What is sustainable finance?

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“Sustainable” finance aims to leverage financial actors and resources to support sustainable and climate-friendly economic activities and projects. It looks beyond traditional financial criteria and frameworks, and channels financial resources towards projects focusing on the decarbonization of the economy and the “just transition” necessary to mitigate global warming and leave no one behind.

To achieve these objectives, the framework behind sustainable finance focuses on three considerations: environmental, social, and governance (ESG). Environmental considerations include, for example, measures related to environmental preservation and biodiversity, climate change mitigation and adaptation, pollution prevention, and the circular economy. Social considerations are related to inequality and inclusion, labor relations, investment in human capital, and human rights issues. Finally, the governance consideration focuses on power relations and transparency in decision-making. As the European Commission points out, governance “plays a key role in ensuring the inclusion of social and environmental considerations in decision-making” processes. Sustainable finance also includes the transparency of ESG risks that may impact the financial system. The European Union assumes that an appropriate governance of financial assets, stakeholders, and companies can mitigate these risks.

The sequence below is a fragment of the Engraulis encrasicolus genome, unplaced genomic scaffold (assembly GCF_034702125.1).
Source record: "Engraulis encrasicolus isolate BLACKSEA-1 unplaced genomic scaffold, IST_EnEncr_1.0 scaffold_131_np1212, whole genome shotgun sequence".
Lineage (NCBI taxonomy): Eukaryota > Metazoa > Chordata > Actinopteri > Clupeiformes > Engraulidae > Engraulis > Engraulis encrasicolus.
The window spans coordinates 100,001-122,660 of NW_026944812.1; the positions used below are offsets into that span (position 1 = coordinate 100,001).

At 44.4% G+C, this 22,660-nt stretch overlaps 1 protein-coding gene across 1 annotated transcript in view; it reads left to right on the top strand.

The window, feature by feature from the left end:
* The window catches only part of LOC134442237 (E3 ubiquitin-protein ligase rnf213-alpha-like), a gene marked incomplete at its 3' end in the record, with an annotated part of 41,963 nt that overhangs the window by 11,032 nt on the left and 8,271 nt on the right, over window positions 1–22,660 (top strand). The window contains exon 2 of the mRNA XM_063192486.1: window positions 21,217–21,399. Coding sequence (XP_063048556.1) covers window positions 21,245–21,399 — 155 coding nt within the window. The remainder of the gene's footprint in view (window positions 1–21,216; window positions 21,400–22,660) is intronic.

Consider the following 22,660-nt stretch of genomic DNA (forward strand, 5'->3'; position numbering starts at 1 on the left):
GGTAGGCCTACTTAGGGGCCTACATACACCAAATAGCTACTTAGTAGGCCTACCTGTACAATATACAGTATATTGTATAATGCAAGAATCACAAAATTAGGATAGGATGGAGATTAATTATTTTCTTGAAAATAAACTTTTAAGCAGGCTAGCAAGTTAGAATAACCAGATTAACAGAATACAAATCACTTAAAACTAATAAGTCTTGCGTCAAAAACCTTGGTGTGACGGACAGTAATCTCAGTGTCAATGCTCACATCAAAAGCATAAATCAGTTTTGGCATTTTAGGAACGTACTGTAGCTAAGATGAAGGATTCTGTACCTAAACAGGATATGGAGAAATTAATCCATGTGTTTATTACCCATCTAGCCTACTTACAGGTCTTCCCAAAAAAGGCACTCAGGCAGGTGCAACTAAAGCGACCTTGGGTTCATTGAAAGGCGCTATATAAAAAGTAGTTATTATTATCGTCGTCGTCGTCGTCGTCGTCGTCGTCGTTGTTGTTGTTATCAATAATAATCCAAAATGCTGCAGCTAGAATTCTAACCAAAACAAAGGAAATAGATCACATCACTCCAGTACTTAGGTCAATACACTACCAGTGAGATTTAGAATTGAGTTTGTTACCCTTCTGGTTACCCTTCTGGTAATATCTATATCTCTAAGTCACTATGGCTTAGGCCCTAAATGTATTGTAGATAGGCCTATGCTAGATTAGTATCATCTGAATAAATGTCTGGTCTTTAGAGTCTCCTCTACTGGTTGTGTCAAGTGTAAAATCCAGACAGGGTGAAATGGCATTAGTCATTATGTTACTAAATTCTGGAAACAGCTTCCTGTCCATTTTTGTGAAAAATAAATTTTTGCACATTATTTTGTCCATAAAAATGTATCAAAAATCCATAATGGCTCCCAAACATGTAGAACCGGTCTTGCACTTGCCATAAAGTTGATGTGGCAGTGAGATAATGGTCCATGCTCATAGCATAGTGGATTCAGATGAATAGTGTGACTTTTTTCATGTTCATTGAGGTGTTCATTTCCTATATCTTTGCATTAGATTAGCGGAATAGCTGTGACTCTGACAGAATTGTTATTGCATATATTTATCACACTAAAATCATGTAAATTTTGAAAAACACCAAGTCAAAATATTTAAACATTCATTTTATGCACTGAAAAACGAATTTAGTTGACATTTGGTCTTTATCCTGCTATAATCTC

Different countries, different priorities

Anywhere in the world, sustainable finance is becoming one of the most relevant tools to build resilience against climate change and other crises, such as COVID-19. For the European Commission, sustainable finance is essential to meet the European Green Deal’s objectives, make better use of available resources, be more resilient, and make the continent climate neutral by 2050. It is also one of the commitments of the Paris Agreement, a legally binding international treaty on climate change adopted in 2015 by 196 Parties, including the European Union and its Member States. Therefore, the European Commission has presented different programs to stimulate public and private investments and coordinate their efforts to meet these shared objectives. The most relevant are the Action Plan on Financing Sustainable Growth published in March 2018; and the EU Taxonomy, aiming to establish a list of environmentally sustainable economic activities (Regulation EU 2020/852), as part of the European Green Deal.